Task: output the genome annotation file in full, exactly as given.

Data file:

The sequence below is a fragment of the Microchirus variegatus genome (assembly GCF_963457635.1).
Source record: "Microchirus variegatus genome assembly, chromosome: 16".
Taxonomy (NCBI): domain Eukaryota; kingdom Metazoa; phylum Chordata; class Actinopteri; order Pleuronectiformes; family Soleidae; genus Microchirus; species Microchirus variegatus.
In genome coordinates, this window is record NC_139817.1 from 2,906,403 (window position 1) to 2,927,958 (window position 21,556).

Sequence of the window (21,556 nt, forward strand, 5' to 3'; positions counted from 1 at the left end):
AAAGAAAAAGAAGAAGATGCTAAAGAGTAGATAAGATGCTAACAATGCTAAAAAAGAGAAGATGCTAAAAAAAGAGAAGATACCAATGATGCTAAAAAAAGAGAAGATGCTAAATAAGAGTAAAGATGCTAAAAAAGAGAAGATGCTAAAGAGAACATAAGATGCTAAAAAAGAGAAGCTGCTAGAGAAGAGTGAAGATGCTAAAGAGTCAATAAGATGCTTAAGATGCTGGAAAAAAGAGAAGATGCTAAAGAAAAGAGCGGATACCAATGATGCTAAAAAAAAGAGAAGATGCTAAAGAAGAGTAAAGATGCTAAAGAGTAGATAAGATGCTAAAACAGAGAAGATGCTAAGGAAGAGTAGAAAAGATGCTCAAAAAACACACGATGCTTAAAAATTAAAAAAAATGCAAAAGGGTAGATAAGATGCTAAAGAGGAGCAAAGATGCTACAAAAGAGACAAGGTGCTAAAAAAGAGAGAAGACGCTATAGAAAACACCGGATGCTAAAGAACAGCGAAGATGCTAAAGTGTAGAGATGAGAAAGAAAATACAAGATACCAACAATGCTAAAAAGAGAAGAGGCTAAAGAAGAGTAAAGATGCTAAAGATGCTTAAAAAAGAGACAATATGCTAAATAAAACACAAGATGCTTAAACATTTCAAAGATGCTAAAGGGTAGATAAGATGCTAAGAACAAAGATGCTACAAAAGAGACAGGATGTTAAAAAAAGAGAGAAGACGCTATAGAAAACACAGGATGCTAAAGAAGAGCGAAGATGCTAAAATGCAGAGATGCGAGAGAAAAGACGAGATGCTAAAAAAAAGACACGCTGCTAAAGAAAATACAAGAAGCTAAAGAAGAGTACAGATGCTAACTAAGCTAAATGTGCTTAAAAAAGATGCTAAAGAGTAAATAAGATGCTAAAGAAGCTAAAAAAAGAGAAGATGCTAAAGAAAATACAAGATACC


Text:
The sequence below is a fragment of the Microchirus variegatus genome (assembly GCF_963457635.1).
Source record: "Microchirus variegatus genome assembly, chromosome: 16".
Taxonomy (NCBI): domain Eukaryota; kingdom Metazoa; phylum Chordata; class Actinopteri; order Pleuronectiformes; family Soleidae; genus Microchirus; species Microchirus variegatus.
In genome coordinates, this window is record NC_139817.1 from 2,906,403 (window position 1) to 2,927,958 (window position 21,556).

Sequence of the window (21,556 nt, forward strand, 5' to 3'; positions counted from 1 at the left end):
AAAGAAAAAGAAGAAGATGCTAAAGAGTAGATAAGATGCTAACAATGCTAAAAAAGAGAAGATGCTAAAAAAAGAGAAGATACCAATGATGCTAAAAAAAGAGAAGATGCTAAATAAGAGTAAAGATGCTAAAAAAGAGAAGATGCTAAAGAGAACATAAGATGCTAAAAAAGAGAAGCTGCTAGAGAAGAGTGAAGATGCTAAAGAGTCAATAAGATGCTTAAGATGCTGGAAAAAAGAGAAGATGCTAAAGAAAAGAGCGGATACCAATGATGCTAAAAAAAAGAGAAGATGCTAAAGAAGAGTAAAGATGCTAAAGAGTAGATAAGATGCTAAAACAGAGAAGATGCTAAGGAAGAGTAGAAAAGATGCTCAAAAAACACACGATGCTTAAAAATTAAAAAAAATGCAAAAGGGTAGATAAGATGCTAAAGAGGAGCAAAGATGCTACAAAAGAGACAAGGTGCTAAAAAAGAGAGAAGACGCTATAGAAAACACCGGATGCTAAAGAACAGCGAAGATGCTAAAGTGTAGAGATGAGAAAGAAAATACAAGATACCAACAATGCTAAAAAGAGAAGAGGCTAAAGAAGAGTAAAGATGCTAAAGATGCTTAAAAAAGAGACAATATGCTAAATAAAACACAAGATGCTTAAACATTTCAAAGATGCTAAAGGGTAGATAAGATGCTAAGAACAAAGATGCTACAAAAGAGACAGGATGTTAAAAAAAGAGAGAAGACGCTATAGAAAACACAGGATGCTAAAGAAGAGCGAAGATGCTAAAATGCAGAGATGCGAGAGAAAAGACGAGATGCTAAAAAAAAGACACGCTGCTAAAGAAAATACAAGAAGCTAAAGAAGAGTACAGATGCTAACTAAGCTAAATGTGCTTAAAAAAGATGCTAAAGAGTAAATAAGATGCTAAAGAAGCTAAAAAAAGAGAAGATGCTAAAGAAAATACAAGATACC